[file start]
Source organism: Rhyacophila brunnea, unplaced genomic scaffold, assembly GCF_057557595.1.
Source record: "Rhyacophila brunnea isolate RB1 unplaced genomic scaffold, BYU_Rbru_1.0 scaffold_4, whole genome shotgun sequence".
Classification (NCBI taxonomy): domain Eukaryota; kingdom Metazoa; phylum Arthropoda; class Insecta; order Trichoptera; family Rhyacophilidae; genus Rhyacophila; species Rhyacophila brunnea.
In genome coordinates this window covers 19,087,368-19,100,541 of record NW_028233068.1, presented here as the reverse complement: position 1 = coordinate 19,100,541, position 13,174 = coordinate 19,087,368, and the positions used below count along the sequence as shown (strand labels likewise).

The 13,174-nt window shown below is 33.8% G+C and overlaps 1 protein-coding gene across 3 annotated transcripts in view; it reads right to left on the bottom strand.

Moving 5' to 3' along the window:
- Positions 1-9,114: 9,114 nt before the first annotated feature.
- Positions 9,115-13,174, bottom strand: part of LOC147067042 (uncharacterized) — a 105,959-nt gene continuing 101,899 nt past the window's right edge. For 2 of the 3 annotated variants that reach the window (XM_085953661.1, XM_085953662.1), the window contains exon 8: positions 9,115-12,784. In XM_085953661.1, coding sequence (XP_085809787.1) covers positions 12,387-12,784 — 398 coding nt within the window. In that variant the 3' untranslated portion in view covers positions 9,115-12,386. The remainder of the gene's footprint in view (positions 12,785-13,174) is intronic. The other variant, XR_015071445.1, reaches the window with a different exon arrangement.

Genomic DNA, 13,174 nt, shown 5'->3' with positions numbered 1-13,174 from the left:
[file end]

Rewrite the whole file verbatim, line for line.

Source organism: Rhyacophila brunnea, unplaced genomic scaffold, assembly GCF_057557595.1.
Source record: "Rhyacophila brunnea isolate RB1 unplaced genomic scaffold, BYU_Rbru_1.0 scaffold_4, whole genome shotgun sequence".
Classification (NCBI taxonomy): domain Eukaryota; kingdom Metazoa; phylum Arthropoda; class Insecta; order Trichoptera; family Rhyacophilidae; genus Rhyacophila; species Rhyacophila brunnea.
In genome coordinates this window covers 19,087,368-19,100,541 of record NW_028233068.1, presented here as the reverse complement: position 1 = coordinate 19,100,541, position 13,174 = coordinate 19,087,368, and the positions used below count along the sequence as shown (strand labels likewise).

The 13,174-nt window shown below is 33.8% G+C and overlaps 1 protein-coding gene across 3 annotated transcripts in view; it reads right to left on the bottom strand.

Moving 5' to 3' along the window:
- Positions 1-9,114: 9,114 nt before the first annotated feature.
- Positions 9,115-13,174, bottom strand: part of LOC147067042 (uncharacterized) — a 105,959-nt gene continuing 101,899 nt past the window's right edge. For 2 of the 3 annotated variants that reach the window (XM_085953661.1, XM_085953662.1), the window contains exon 8: positions 9,115-12,784. In XM_085953661.1, coding sequence (XP_085809787.1) covers positions 12,387-12,784 — 398 coding nt within the window. In that variant the 3' untranslated portion in view covers positions 9,115-12,386. The remainder of the gene's footprint in view (positions 12,785-13,174) is intronic. The other variant, XR_015071445.1, reaches the window with a different exon arrangement.

Genomic DNA, 13,174 nt, shown 5'->3' with positions numbered 1-13,174 from the left: